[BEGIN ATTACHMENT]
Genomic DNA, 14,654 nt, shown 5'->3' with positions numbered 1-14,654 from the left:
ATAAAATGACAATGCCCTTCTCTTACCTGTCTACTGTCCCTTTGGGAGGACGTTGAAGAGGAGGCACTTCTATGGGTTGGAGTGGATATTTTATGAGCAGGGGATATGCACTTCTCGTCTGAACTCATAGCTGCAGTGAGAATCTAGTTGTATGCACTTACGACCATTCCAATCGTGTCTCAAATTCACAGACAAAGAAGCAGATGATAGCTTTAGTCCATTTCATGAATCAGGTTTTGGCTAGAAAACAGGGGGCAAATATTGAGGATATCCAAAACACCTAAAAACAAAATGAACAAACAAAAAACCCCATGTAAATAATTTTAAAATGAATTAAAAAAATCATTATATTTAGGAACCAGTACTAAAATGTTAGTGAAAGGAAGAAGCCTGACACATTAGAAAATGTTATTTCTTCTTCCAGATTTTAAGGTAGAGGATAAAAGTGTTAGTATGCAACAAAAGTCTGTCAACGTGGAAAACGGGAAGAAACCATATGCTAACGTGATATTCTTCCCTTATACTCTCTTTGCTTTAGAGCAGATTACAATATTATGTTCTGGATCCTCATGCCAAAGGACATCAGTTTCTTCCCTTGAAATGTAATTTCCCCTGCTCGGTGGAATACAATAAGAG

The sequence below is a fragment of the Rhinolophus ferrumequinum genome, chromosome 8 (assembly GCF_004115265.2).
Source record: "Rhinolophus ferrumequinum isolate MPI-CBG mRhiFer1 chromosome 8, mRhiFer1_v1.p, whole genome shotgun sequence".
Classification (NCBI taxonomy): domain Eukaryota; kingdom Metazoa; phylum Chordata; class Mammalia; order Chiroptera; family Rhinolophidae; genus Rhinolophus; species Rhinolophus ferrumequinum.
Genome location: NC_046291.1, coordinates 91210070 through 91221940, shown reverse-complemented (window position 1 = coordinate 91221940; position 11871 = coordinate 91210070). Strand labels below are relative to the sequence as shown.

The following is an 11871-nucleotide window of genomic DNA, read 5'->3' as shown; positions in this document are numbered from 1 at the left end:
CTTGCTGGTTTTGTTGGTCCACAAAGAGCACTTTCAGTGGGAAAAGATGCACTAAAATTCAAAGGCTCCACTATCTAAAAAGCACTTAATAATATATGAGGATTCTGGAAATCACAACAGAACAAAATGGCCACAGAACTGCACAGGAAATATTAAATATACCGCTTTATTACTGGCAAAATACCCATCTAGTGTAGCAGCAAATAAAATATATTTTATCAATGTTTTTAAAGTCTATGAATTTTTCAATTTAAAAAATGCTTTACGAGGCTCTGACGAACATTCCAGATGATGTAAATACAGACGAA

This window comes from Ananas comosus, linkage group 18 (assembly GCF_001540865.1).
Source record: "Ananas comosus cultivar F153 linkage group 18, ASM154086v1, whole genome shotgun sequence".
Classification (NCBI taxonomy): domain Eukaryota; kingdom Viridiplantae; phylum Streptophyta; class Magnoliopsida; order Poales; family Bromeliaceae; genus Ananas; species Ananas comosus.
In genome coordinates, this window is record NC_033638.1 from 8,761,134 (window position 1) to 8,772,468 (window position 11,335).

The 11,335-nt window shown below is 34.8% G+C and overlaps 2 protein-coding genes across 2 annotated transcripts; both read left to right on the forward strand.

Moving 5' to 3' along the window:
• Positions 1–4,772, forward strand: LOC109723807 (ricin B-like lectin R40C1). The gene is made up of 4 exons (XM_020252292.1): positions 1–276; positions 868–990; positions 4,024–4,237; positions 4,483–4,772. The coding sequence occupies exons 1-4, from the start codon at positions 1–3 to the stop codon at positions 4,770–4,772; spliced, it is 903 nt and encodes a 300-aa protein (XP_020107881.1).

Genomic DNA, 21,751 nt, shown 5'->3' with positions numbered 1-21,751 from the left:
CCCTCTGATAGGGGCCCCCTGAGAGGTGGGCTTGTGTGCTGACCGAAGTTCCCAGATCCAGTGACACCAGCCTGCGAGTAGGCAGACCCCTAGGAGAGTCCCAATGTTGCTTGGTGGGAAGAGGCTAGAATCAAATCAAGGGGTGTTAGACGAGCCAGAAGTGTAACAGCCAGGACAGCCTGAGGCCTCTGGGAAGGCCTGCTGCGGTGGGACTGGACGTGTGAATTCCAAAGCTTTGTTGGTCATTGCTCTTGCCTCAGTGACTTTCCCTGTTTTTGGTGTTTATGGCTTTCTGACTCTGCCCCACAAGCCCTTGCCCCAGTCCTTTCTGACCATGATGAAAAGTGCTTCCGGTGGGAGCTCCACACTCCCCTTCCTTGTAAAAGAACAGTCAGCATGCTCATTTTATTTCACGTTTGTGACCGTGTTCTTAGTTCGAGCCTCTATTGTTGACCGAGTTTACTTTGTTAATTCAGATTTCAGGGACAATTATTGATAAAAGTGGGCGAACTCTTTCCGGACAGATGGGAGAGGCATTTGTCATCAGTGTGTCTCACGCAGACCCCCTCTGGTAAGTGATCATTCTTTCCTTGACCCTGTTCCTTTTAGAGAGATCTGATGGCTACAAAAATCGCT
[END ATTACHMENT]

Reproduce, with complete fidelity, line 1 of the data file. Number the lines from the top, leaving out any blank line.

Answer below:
Genomic DNA, 14,654 nt, shown 5'->3' with positions numbered 1-14,654 from the left: